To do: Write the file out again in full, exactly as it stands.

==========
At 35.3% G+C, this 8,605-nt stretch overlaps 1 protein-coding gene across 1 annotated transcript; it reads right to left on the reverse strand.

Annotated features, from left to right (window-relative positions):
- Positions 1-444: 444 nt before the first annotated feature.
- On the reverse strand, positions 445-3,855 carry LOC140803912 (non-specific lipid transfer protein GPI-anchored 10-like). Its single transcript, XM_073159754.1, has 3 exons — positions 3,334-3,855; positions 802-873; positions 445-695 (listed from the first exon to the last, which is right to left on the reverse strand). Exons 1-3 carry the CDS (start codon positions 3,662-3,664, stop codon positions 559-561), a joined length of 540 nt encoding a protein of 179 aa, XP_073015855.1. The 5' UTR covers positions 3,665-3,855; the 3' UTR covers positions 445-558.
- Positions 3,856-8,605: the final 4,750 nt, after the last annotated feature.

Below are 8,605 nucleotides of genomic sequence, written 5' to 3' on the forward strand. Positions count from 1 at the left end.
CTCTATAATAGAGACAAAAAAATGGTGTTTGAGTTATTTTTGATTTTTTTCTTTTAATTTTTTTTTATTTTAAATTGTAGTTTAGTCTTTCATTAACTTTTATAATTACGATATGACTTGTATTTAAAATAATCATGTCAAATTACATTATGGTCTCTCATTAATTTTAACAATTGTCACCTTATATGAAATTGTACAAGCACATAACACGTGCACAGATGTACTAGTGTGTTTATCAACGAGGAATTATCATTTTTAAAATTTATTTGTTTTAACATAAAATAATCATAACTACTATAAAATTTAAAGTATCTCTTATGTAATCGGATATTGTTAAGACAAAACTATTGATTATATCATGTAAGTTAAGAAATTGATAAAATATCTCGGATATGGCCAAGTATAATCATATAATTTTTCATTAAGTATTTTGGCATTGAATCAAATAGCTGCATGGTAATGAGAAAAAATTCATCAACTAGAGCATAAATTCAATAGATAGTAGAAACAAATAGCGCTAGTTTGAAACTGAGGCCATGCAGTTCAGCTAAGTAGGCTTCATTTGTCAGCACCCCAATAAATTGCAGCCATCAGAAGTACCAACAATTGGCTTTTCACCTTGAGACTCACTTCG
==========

At 35.3% G+C, this 8,605-nt stretch overlaps 1 protein-coding gene across 1 annotated transcript; it reads right to left on the reverse strand.

Annotated features, from left to right (window-relative positions):
- Positions 1-444: 444 nt before the first annotated feature.
- On the reverse strand, positions 445-3,855 carry LOC140803912 (non-specific lipid transfer protein GPI-anchored 10-like). Its single transcript, XM_073159754.1, has 3 exons — positions 3,334-3,855; positions 802-873; positions 445-695 (listed from the first exon to the last, which is right to left on the reverse strand). Exons 1-3 carry the CDS (start codon positions 3,662-3,664, stop codon positions 559-561), a joined length of 540 nt encoding a protein of 179 aa, XP_073015855.1. The 5' UTR covers positions 3,665-3,855; the 3' UTR covers positions 445-558.
- Positions 3,856-8,605: the final 4,750 nt, after the last annotated feature.

Below are 8,605 nucleotides of genomic sequence, written 5' to 3' on the forward strand. Positions count from 1 at the left end.
CTCTATAATAGAGACAAAAAAATGGTGTTTGAGTTATTTTTGATTTTTTTCTTTTAATTTTTTTTTATTTTAAATTGTAGTTTAGTCTTTCATTAACTTTTATAATTACGATATGACTTGTATTTAAAATAATCATGTCAAATTACATTATGGTCTCTCATTAATTTTAACAATTGTCACCTTATATGAAATTGTACAAGCACATAACACGTGCACAGATGTACTAGTGTGTTTATCAACGAGGAATTATCATTTTTAAAATTTATTTGTTTTAACATAAAATAATCATAACTACTATAAAATTTAAAGTATCTCTTATGTAATCGGATATTGTTAAGACAAAACTATTGATTATATCATGTAAGTTAAGAAATTGATAAAATATCTCGGATATGGCCAAGTATAATCATATAATTTTTCATTAAGTATTTTGGCATTGAATCAAATAGCTGCATGGTAATGAGAAAAAATTCATCAACTAGAGCATAAATTCAATAGATAGTAGAAACAAATAGCGCTAGTTTGAAACTGAGGCCATGCAGTTCAGCTAAGTAGGCTTCATTTGTCAGCACCCCAATAAATTGCAGCCATCAGAAGTACCAACAATTGGCTTTTCACCTTGAGACTCACTTCG